First published in 1985. Two basic issues figure in this study. The first concerns the representation of syllabic and accentual structure, and the effects of those structures on the formulation of phonological rules. In the second section of this title, a solution to the traditional problem of the root and pattern morphological system of Semitic is proposed and illustrated by an extensive treatment of Classical Arabic. This title will be of particular interest to students of linguistics.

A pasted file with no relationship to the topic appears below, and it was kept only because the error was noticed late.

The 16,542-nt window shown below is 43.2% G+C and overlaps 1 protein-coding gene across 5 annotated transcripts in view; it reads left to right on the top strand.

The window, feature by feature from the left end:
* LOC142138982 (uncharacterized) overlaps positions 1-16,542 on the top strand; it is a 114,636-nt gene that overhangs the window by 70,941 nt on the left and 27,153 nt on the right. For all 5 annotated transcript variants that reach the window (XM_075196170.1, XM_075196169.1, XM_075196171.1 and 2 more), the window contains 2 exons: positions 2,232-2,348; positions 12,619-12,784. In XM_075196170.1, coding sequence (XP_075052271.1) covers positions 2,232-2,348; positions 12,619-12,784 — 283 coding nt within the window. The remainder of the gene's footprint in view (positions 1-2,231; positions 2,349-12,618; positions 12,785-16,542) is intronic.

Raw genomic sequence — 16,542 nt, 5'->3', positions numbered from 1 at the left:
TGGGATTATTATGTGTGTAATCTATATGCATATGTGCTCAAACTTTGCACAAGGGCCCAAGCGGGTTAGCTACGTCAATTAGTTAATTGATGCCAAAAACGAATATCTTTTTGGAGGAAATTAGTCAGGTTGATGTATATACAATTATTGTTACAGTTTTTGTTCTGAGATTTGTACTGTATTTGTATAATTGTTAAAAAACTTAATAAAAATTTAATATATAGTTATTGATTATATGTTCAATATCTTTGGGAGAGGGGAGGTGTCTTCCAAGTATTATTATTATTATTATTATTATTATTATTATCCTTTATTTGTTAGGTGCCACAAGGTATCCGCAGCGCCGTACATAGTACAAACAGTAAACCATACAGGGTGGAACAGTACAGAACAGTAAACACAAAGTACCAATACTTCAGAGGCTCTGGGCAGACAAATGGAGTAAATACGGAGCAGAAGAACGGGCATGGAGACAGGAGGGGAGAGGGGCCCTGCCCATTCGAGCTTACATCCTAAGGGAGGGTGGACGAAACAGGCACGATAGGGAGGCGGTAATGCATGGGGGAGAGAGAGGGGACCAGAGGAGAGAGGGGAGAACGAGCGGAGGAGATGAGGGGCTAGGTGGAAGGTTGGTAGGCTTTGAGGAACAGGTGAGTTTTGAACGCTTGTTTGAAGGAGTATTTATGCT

Table of Contents
Acknowledgments; 1. Prologue 2. Syllable Structure and Segmental Phonology 3. Syllable Structure and Accentuation 4. Prosodic Structure, Morphology, and the Lexicon 5. Theoretical Consequences; Bibliography
Interim Provost & Senior Vice Chancellor for Academic Affairs, Distinguished University Professor of Linguistics at the University of Massachusetts, Amherst.